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- Professional golfer
Casey Martin has long feared the misstep that might complicate a condition that has affected his right leg since birth. Martin, the 49-year-old head men’s golf coach at the University of Oregon, was born with a birth defect known as Klippel-Trenaunay-Webber Syndrome, a congenital circulatory disorder that made it difficult to put weight on the leg.
In October 2019, Martin fractured his right tibia in after misjudging a step onto his street, which was under construction, while retrieving the garbage can from the curb. As a result, Golf Digest has reported that Martin underwent surgery on Oct. 15 to have the leg amputated.
“I knew this day was coming,” Martin told the Oregon Register Guard in March 2020, after the misstep that ultimately led to the procedure, “and it’s here.”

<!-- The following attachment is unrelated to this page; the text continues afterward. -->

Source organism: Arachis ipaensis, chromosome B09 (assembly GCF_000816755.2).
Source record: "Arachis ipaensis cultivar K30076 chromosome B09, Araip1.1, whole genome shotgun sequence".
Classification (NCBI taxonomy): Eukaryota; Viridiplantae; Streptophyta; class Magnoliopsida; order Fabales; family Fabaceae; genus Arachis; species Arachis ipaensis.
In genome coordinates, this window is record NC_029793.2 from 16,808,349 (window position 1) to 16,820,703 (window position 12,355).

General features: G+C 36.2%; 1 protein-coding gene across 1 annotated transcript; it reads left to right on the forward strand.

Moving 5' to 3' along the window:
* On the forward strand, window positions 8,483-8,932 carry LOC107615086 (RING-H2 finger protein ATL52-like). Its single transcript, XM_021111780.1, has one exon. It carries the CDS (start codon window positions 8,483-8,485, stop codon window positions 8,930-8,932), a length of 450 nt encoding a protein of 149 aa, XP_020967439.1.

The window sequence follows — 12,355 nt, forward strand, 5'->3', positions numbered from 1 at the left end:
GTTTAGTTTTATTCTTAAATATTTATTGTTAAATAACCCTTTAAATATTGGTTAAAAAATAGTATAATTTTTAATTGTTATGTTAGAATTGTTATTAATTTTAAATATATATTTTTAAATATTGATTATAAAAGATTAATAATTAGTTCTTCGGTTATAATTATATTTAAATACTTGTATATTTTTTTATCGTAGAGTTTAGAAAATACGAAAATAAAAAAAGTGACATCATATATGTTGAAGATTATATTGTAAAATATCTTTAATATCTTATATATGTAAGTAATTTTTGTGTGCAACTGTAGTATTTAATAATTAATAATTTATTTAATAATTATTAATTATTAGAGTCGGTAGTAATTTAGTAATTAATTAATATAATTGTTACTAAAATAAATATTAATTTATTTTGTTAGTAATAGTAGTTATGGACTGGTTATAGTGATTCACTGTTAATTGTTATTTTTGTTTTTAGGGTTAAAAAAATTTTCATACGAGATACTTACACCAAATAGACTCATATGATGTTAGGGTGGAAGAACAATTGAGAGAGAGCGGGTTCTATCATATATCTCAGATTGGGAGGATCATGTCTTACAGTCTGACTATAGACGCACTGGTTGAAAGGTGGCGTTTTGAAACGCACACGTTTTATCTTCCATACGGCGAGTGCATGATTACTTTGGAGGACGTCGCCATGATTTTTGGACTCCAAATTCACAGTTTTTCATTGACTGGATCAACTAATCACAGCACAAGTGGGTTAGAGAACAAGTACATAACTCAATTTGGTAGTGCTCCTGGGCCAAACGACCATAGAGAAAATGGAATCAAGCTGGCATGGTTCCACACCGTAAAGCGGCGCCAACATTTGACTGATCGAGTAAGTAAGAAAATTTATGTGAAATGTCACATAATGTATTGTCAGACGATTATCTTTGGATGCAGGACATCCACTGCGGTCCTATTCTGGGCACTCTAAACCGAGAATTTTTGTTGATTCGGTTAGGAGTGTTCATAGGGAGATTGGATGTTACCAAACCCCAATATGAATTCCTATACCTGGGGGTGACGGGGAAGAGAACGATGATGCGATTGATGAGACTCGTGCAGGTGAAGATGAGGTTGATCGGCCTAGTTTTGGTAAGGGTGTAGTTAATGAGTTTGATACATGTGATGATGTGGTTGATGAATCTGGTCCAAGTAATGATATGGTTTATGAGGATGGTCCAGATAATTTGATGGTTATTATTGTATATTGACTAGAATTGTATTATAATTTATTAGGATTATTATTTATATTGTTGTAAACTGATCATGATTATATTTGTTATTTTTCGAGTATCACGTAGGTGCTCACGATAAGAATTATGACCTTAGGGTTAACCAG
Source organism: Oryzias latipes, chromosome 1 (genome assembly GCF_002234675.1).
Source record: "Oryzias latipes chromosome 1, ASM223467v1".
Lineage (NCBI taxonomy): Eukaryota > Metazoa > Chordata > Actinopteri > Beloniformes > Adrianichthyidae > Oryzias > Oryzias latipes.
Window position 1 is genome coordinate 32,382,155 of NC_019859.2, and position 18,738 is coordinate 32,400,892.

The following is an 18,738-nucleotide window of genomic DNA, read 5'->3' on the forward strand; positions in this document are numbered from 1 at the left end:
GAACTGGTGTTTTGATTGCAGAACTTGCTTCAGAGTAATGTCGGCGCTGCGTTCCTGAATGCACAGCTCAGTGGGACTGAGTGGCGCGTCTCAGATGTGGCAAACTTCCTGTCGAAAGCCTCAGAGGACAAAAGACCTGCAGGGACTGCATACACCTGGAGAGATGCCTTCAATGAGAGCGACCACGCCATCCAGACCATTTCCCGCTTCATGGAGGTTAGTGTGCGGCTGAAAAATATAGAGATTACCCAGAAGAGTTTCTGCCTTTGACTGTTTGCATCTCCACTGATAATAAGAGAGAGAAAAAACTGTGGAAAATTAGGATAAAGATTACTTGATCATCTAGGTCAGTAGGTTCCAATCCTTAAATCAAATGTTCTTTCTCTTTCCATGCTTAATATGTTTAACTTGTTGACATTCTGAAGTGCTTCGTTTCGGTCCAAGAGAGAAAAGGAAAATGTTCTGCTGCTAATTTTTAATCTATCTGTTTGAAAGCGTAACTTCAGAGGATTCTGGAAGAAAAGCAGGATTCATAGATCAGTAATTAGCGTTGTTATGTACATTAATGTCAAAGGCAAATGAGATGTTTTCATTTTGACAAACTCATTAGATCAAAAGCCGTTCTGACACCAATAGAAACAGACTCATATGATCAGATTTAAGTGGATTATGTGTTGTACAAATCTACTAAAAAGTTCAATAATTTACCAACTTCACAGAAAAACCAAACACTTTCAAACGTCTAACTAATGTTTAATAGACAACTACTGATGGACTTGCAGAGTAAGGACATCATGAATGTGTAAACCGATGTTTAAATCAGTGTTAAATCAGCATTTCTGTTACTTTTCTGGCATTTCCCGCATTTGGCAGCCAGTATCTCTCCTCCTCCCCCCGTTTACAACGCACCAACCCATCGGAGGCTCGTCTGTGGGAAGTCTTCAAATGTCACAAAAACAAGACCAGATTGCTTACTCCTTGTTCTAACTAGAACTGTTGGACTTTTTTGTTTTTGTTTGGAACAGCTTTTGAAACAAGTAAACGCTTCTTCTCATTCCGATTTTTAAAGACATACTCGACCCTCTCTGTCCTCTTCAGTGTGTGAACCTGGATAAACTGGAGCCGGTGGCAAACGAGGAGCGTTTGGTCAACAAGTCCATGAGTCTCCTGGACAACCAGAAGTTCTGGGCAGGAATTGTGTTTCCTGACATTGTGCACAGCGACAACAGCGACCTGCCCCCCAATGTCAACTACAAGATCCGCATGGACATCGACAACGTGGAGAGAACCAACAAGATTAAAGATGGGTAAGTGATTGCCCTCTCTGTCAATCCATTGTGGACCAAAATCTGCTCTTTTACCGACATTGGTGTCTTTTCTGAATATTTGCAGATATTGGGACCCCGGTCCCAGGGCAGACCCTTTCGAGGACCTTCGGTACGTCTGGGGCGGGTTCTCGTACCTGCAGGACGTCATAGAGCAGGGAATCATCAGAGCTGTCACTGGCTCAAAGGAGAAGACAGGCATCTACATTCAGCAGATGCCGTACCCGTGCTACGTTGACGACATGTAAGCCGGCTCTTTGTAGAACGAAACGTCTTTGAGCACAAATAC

Martin spent much of the past two years wearing a cast, using crutches to walk and undergoing injections, according to Golf Digest reporting, but the tibia never healed.
“The doctors prepared us for the worst-case scenario,” Martin’s older brother Cameron, who with their father is at the clinic, told Golf Digest. “But the report is [he doctors] feel it went well, as they were able to save as much of the bone above the knee as they had hoped. This should give him a good shot at a prosthesis that will be effective.”
Jeff Quinney, a former PGA Tour pro, U.S. Amateur champion and Eugene native, is in his first season as Martin’s assistant and will assume many of Martin’s coaching duties as Martin recovers.
The Ducks have played three times this fall with their best finish a sixth-place showing at the Husky Invitational last month.
Martin was a two-time All-American at Stanford and member of its 1994 NCAA Championship squad. He played one year on the PGA Tour in 2000 and has coached Oregon for 15 seasons. Under Martin, Oregon won the NCAA title in 2016 and had a runner-up finish in 2017.